Couples who split the dishes are happier and have better sex

Same goes for other household chores, according to new research.

Consult any parenting forum and you will find a familiar refrain: women lamenting that their husbands let the dishes pile up in the sink until the only glassware left in the cabinets are Señor Frog shot glasses from 2006.

If you have wheedled and begged and cajoled your husband to do the damn dishes, researchers have just discovered something that may finally motivate him: Heterosexual women with partners who help wash the dishes have more satisfying sex, less relationship discord and are happier in their relationship overall.

You heard that right, fellas. Want to really please your wife? Get scrubbing.

And it’s not just splitting the dishes that will spruce up your sex life, according to a brief released Tuesday by the Council of Contemporary Families (CCF), a nonprofit that studies family dynamics. Couples who share all chores have the highest marital and sexual satisfaction (and have more sex to boot).

Previous research, using data from 1992 to 1994, had shown that couples who had the most conventional divisions of labor—i.e. she cleans, he doesn’t—had the most and best quality sex. But that’s not true anymore. “When we used 2006 data, we found that if you have an egalitarian division of labor, you have more sex and better sex,” says Amanda Miller, PhD, an associate professor of sociology at the University of Indianapolis and the co-author of a forthcoming paper on the topic to be published later this month, along with Daniel Carlson at the University of Utah and Sharon Sassler of Cornell University.

As for what changed from the early 90s to the early 2000s, Dr. Miller and her colleagues have a couple theories.

First, having a partner who pulls his weight may now be a way to “keep up with the Joneses,” she posits, in much the same way that moms feel the need to pull off Pinterest-worthy birthday parties for their kids. “There’s this increasing pressure on moms to do what we call ‘intensive parenting.’ There’s an expectation now that if you’re not making Mandarin flashcards for your 6-month-old, you’re ‘mom-ing’ wrong. We think the same thing is happening here in terms of relationships,” she explains. “Before there was the expectation that the second shift sucks, but that’s just what you do. When all the other women were doing that too, it didn’t feel so strange. Now, as your friends and neighbors have taken on more egalitarian relationships, it’s especially deleterious when you don’t.”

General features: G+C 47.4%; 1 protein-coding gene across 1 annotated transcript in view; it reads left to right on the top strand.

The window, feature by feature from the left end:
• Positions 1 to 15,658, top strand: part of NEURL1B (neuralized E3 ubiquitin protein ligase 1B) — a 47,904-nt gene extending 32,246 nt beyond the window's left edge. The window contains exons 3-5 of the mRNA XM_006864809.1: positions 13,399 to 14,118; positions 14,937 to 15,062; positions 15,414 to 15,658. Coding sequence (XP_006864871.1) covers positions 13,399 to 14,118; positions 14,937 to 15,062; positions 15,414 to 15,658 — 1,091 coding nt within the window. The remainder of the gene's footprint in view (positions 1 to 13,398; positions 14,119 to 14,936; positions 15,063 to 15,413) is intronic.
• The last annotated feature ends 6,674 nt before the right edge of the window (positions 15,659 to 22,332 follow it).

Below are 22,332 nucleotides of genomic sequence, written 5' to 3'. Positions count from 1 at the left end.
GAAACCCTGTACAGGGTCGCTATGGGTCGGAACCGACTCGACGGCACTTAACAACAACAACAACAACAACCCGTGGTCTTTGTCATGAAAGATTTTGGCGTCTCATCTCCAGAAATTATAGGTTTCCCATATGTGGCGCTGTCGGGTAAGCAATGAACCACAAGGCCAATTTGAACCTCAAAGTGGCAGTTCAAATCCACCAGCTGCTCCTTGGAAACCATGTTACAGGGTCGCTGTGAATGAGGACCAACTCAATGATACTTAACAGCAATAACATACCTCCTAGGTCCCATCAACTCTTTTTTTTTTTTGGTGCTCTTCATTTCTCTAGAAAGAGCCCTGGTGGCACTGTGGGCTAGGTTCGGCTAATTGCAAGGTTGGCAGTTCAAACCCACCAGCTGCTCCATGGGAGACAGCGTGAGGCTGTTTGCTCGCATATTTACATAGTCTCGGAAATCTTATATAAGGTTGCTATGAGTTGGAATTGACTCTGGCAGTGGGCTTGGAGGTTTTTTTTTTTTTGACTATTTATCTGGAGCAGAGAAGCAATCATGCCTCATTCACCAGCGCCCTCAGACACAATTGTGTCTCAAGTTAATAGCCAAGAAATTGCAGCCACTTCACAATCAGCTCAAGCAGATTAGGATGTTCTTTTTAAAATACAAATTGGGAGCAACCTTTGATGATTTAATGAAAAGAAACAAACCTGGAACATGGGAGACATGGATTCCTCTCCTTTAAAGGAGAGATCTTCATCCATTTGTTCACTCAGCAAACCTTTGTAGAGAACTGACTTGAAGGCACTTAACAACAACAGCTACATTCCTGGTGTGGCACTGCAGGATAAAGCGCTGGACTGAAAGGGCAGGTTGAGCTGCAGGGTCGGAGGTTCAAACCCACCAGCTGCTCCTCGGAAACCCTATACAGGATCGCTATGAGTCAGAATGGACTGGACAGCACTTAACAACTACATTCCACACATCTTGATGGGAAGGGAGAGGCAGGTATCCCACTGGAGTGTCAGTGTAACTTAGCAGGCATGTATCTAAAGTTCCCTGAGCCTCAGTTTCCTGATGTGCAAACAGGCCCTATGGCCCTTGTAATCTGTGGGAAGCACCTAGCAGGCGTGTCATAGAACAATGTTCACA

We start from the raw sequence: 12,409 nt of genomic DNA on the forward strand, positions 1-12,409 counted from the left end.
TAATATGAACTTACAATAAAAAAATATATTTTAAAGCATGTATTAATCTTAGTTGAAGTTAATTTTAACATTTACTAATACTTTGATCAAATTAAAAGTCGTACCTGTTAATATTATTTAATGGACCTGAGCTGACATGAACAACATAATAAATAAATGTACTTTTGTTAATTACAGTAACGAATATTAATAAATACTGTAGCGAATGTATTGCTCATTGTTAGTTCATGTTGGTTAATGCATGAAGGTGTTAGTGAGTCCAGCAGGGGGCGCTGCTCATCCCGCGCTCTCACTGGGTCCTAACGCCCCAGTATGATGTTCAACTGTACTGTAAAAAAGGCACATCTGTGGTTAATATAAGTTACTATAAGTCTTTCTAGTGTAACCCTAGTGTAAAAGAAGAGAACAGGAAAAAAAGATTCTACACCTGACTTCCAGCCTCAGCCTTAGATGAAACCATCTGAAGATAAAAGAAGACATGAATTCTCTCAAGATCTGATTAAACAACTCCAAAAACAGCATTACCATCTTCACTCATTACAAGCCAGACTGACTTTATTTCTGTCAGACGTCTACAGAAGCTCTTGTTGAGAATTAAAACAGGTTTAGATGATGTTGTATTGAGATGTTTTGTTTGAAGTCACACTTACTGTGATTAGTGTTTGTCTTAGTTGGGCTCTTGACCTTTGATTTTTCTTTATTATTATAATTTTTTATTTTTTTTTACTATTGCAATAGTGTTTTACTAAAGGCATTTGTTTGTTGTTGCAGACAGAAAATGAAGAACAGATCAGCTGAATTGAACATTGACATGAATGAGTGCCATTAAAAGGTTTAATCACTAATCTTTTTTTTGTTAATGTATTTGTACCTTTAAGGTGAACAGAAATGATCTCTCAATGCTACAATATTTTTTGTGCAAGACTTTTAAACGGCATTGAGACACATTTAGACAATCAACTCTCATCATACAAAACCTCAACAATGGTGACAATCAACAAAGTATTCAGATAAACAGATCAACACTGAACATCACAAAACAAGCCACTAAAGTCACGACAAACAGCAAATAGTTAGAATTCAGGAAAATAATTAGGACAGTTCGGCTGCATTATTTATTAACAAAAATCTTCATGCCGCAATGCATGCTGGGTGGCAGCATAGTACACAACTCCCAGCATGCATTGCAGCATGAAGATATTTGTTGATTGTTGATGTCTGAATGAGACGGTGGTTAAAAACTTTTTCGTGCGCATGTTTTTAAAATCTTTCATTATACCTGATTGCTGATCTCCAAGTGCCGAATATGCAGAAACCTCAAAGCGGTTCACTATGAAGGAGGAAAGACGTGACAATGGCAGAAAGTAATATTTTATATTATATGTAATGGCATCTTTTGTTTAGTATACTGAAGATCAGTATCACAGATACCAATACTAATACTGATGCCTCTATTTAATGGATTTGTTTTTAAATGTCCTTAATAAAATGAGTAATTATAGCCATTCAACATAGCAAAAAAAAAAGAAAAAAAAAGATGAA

And it holds true even for couples who aren’t well-off. Miller and her colleagues examined 932 married and cohabitating parents with low and moderate incomes and found a significant increase from 1992 to 2006 in the proportion of couples who share routine housework. The proportion of couples sharing the laundry rose 9 to 21 percent, cooking from 13 to 21 percent, dishwashing from 16 to 29 percent and house-cleaning from 12 to 22 percent. (Editor’s note: That’s still less than a third of couples who split chores evenly, so we’ve got a long ways to go toward equality at home.)

Another reason for the increase? It’s likely that today’s generation of working moms learned a thing or two from watching their own working moms struggle with the second shift. (Raises hand!) “Research shows daughters who had moms who ‘did it all’ have more liberal gender ideas,” Dr. Miller says.

Interestingly, the impact of sharing a chore also depends on the chore itself. When couples share laundry equally, for example, women reported greater sexual satisfaction, but not greater relationship satisfaction. No other task, however, seemed to have as big an impact as splitting dishes. So just what is it about men doing dishes that make women so happy and, apparently, horny—more so than any other task?

Chores that can be done together, like dishes, meal prep, shopping and cleaning—also seen as the most onerous tasks—may foster a greater sense of teamwork. “Just spending the time together and having a chance to chat and catch up on the day may be leading to the satisfaction,” Dr. Miller says. “I could see where that would make you relationship more satisfying, but I could also see how that makes your sex life more satisfying.”